For the past couple of years I have believed that cross-strait reconciliation may have peaked. The low-hanging fruit of economic cooperation had already been gathered during Ma’s first term and subsequent progress would encounter more substantial economic and political obstacles, as has now occurred. Moreover, a number of Taiwan observers have noted that future cross-strait negotiations can be expected to demonstrate greater Taiwan concern for the protection of the political and civil rights of the island’s people, a sure show stopper for Beijing.
At the same time, I have been worrying that the inevitable slowdown in cross-strait progress during the declining years of the Ma administration would gradually draw an adverse reaction from the PRC. It has generally been relatively patient about Taiwan during the Ma years while becoming unusually assertive in dealing with other areas on its periphery. The prospect of Ma leaving office in 2016, creating the possibility of a presidential election victory by the Democratic Progressive Party (DPP), which has yet to unify around a China policy less provocative than former president Chen Shui-bian’s, has not been comforting to Beijing. Even if the KMT should win, it is far from clear that Ma’s successor would share his enthusiasm for further cross-strait progress, given its domestic political costs.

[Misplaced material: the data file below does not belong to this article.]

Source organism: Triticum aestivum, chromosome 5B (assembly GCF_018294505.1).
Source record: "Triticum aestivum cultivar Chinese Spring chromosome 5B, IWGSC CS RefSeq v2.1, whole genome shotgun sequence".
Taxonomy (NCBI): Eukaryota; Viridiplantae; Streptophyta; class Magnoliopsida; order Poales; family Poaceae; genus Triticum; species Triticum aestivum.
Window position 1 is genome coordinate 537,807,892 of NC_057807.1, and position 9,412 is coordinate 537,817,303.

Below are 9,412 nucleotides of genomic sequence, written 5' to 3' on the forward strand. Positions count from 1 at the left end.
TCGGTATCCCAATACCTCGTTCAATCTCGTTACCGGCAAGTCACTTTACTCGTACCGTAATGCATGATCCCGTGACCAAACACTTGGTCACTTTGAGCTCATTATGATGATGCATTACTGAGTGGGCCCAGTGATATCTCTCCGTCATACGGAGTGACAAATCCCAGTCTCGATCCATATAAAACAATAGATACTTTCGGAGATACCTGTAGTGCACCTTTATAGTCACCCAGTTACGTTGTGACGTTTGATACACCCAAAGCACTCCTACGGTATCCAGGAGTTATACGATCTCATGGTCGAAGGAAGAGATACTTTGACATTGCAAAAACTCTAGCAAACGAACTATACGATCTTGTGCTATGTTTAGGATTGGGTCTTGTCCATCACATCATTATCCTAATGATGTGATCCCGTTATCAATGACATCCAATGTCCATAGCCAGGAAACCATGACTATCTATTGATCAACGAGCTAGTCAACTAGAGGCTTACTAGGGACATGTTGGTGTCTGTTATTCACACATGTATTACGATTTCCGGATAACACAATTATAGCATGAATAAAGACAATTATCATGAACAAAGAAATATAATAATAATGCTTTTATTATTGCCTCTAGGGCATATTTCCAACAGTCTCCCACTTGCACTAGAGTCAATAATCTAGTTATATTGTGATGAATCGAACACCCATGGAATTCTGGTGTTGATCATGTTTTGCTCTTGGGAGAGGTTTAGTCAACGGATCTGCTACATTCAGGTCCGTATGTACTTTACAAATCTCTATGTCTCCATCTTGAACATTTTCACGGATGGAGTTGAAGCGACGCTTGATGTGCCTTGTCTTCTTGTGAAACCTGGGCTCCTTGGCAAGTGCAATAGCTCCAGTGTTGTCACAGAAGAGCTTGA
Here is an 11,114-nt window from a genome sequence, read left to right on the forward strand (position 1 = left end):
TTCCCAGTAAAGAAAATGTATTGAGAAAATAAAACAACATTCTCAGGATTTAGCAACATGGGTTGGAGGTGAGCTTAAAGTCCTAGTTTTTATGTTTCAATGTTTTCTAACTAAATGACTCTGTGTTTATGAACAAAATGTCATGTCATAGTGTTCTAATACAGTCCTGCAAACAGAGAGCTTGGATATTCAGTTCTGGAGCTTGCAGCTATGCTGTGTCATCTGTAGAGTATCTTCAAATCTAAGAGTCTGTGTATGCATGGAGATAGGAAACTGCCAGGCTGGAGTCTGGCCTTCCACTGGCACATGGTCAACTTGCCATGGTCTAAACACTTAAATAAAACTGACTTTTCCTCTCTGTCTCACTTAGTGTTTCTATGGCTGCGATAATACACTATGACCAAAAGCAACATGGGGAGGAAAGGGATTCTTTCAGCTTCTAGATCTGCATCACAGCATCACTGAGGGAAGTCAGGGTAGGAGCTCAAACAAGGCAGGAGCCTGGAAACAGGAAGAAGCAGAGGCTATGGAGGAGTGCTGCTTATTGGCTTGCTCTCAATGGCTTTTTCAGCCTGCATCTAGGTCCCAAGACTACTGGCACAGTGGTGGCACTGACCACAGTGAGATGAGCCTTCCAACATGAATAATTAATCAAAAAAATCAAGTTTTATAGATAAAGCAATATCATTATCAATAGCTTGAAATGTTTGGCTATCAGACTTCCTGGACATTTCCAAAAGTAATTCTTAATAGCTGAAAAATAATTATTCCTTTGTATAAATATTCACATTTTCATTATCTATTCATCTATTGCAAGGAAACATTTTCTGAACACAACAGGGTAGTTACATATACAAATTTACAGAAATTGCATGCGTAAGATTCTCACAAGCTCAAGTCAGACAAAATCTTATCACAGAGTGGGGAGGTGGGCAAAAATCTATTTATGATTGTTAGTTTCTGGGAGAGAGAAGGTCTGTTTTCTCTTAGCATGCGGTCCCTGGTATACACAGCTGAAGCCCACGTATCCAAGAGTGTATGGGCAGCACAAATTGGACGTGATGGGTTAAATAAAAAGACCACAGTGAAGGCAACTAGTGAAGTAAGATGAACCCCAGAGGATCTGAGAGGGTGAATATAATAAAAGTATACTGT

What the Sunflower Movement has done is to accelerate by two years the concerns that have been quietly growing on both sides of the strait about their future relationship. Those concerns have largely been ignored by the U.S. and other countries confounded by the more immediate challenges of Ukraine, the Near and Middle East, North Korea and the East and South China Seas. Limited cross-strait reconciliation has lulled the world into complacency.
Yet, unless delicately handled, the status of Taiwan, not only legally but in the broadest sense, will again become the most dangerous issue dividing the two most important nuclear powers, the U.S. and China, which already have more than enough controversies between them. Americans and others must become much more aware of both Taiwan’s great importance to international security and its accomplishment in demonstrating that authoritarian Chinese political-legal culture can be transformed into vibrant democracy.
That is why I especially welcome the arrival of Thinking Taiwan. If it can vindicate its promise of providing a much-needed impartial platform for objective news and stimulating views involving the complex developments surrounding the island, it will make an essential contribution to international politics and the preservation of Taiwan’s democracy. Dare I say it should even strive for a Nobel Peace Prize nomination? In any event, best of luck!
Jerome A. Cohen is a law professor at New York University, Co-Director of its US-Asia Law Institute and Adjunct Senior Fellow for Asia at the Council on Foreign Relations.